Koenders: violence in Israel and Palestinian Territories must stop
Foreign minister Bert Koenders is concerned about the upsurge of violence in recent weeks in Israel and the Palestinian Territories. ‘Innocent civilians are being targeted in random attacks and people are afraid to leave their homes. This is unacceptable,’ Mr Koenders said.
One of the victims was a 69-year-old Dutch woman who has lived in Jerusalem for some time. She was injured on Tuesday in a stabbing on a Jerusalem bus. ‘A staff member of the Dutch embassy visited her in hospital,’ Mr Koenders said. ‘It’s reassuring that the woman was awake and able to talk. She was offered consular assistance, and we’ll obviously provide it if she needs it. I wish her a full and speedy recovery.’
‘An attack like this,’ the minister noted, ‘brings the violence uncomfortably close to home.’ Mr Koenders strongly condemned the attacks on Israeli civilians. At the same time he urged that any response to the violence be proportionate, so as to prevent further escalation: in his view, disproportionate measures will only cause tensions to rise further. Both parties need to do their part to avoid falling into a spiral of aggression. ‘As we’ve learned in the past few decades, violence solves nothing. Both Israeli and Palestinian children must be able to walk the streets in safety.’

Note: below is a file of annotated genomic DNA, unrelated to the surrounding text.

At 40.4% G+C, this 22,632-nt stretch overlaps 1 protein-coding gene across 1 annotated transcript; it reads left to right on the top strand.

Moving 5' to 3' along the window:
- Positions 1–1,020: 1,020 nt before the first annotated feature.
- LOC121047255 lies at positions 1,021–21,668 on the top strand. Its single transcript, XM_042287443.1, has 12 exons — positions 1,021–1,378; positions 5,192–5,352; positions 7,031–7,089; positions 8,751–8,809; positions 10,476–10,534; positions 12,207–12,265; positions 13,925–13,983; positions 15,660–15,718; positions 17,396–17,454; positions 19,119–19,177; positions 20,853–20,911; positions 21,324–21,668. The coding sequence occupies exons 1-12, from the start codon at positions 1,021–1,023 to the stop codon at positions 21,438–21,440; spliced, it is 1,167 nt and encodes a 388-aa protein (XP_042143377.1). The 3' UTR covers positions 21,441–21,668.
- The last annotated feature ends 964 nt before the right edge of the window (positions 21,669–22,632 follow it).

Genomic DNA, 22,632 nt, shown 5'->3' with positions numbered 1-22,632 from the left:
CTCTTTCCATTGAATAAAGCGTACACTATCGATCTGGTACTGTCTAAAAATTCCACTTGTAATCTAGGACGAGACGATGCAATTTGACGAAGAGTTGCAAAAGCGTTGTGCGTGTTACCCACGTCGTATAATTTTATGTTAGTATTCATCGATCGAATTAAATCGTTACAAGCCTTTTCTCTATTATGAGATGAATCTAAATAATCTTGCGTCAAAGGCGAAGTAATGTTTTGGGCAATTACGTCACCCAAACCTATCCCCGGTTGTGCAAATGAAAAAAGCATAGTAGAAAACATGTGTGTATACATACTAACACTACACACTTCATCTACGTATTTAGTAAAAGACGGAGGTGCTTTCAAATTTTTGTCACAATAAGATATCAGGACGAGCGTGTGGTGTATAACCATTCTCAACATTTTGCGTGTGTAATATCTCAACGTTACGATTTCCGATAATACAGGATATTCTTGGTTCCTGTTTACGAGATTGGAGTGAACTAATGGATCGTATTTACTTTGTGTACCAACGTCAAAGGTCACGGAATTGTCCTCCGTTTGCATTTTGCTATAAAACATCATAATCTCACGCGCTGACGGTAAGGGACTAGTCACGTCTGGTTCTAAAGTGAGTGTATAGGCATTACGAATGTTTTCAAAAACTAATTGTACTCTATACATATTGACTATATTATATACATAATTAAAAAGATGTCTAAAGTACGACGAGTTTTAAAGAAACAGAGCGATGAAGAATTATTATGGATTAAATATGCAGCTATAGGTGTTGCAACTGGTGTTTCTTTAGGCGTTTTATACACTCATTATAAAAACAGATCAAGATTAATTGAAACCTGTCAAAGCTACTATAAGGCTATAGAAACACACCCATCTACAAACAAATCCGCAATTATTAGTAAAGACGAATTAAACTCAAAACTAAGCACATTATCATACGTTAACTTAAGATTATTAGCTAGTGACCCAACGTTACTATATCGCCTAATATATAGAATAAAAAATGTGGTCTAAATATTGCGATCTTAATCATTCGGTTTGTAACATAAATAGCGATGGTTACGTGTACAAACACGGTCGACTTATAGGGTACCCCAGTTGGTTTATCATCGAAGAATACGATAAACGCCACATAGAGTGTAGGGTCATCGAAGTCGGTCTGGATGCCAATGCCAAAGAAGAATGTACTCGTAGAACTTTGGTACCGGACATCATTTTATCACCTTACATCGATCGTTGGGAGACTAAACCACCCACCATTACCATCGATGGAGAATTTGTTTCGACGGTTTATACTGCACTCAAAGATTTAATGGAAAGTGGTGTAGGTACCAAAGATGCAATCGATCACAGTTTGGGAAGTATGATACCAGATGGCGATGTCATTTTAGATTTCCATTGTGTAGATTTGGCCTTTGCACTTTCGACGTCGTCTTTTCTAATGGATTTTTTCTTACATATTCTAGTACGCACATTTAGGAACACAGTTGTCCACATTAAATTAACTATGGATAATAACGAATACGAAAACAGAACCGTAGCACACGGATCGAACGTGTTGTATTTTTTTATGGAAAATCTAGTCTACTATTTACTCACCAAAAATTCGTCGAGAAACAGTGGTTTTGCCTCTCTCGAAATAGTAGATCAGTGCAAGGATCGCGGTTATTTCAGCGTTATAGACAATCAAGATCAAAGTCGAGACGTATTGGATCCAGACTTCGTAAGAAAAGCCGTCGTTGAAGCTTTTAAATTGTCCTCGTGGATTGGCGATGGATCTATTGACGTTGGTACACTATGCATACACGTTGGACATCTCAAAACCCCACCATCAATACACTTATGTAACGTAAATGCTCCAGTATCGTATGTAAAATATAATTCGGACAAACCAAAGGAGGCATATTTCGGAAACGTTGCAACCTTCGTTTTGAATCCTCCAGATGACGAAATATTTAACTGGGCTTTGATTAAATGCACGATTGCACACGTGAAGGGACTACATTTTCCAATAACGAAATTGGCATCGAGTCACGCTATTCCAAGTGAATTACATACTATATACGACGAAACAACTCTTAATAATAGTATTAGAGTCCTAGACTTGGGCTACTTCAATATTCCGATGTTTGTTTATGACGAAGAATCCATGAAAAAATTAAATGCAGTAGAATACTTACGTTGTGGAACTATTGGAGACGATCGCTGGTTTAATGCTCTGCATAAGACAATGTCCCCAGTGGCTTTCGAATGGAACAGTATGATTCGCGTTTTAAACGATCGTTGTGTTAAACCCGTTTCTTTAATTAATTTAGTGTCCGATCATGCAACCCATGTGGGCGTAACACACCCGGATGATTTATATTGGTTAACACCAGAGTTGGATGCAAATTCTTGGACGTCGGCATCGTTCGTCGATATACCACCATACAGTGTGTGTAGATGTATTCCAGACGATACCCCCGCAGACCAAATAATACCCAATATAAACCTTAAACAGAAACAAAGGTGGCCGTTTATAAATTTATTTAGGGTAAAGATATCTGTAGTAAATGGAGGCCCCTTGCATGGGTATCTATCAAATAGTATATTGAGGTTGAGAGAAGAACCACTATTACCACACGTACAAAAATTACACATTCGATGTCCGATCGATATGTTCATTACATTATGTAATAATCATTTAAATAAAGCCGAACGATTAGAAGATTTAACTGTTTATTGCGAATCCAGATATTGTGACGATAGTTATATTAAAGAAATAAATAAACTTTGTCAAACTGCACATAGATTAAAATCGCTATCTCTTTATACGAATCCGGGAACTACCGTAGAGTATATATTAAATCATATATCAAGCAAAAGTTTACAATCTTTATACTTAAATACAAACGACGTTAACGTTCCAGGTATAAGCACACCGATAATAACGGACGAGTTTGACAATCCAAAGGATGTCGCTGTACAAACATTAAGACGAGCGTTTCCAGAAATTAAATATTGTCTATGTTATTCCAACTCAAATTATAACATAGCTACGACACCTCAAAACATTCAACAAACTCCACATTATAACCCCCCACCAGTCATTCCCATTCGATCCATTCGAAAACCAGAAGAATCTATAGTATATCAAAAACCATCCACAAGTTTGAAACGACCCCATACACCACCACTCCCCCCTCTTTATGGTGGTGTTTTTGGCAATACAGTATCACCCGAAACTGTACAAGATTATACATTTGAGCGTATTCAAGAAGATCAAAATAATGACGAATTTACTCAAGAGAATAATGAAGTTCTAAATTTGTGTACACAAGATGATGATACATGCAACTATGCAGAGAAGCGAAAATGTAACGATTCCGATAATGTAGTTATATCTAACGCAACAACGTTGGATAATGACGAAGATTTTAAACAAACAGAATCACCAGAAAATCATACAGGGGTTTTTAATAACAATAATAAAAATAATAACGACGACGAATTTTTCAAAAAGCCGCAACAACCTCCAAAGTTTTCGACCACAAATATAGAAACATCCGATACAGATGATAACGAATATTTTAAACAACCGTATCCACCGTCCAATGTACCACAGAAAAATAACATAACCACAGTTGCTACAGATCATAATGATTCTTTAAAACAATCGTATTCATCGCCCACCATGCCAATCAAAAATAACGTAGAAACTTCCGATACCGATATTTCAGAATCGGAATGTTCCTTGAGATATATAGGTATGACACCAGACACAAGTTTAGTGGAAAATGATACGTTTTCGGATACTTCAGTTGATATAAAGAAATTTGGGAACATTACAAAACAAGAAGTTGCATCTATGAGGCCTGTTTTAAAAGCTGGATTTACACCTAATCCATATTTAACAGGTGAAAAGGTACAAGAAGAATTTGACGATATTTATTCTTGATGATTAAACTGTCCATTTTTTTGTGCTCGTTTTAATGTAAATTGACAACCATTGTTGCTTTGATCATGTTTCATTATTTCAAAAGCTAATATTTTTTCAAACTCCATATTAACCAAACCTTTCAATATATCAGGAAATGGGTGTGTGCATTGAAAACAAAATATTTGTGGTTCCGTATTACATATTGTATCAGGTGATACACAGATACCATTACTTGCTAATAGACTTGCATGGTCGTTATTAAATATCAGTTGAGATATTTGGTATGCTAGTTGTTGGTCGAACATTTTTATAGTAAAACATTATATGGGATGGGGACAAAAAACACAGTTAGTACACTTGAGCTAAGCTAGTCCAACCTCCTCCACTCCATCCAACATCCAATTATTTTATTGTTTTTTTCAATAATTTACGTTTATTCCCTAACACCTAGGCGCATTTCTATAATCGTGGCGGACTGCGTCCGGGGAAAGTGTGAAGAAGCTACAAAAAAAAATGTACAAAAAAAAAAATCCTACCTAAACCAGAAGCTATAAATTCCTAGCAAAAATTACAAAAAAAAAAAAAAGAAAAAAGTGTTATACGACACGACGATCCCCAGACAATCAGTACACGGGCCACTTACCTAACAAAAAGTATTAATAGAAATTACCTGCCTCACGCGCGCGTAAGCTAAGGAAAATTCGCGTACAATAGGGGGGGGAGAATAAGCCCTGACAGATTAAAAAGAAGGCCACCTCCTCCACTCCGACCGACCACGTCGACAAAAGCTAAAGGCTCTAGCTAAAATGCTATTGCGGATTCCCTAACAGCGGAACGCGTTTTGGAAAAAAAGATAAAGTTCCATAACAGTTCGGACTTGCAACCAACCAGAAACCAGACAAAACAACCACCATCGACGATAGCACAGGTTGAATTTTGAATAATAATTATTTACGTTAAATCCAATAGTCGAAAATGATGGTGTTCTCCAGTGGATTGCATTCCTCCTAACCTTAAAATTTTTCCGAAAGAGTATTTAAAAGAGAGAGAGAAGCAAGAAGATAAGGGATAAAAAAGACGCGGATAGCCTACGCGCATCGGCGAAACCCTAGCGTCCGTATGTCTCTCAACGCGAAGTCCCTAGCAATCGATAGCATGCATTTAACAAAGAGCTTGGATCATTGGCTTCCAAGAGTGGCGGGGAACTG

As the minister sees it, it is now up to the Palestinian and Israeli leaders to do all they can to keep the situation from deteriorating further. Provocations and hostile rhetoric are counterproductive, the minister noted. ‘I hope both parties can stay calm and prevent further escalation before things get even further out of hand and more people lose their lives.’
The foreign minister underscored that the current crisis illustrates the necessity of a lasting solution to the Palestinian-Israeli conflict. ‘Without the prospect of a political solution, people lose hope, and extremists on both sides have a free hand,’ he said. ‘The Netherlands will continue to work actively, both bilaterally and through the EU, towards a two-state solution. I am talking with my European counterparts about ways to encourage de-escalation.’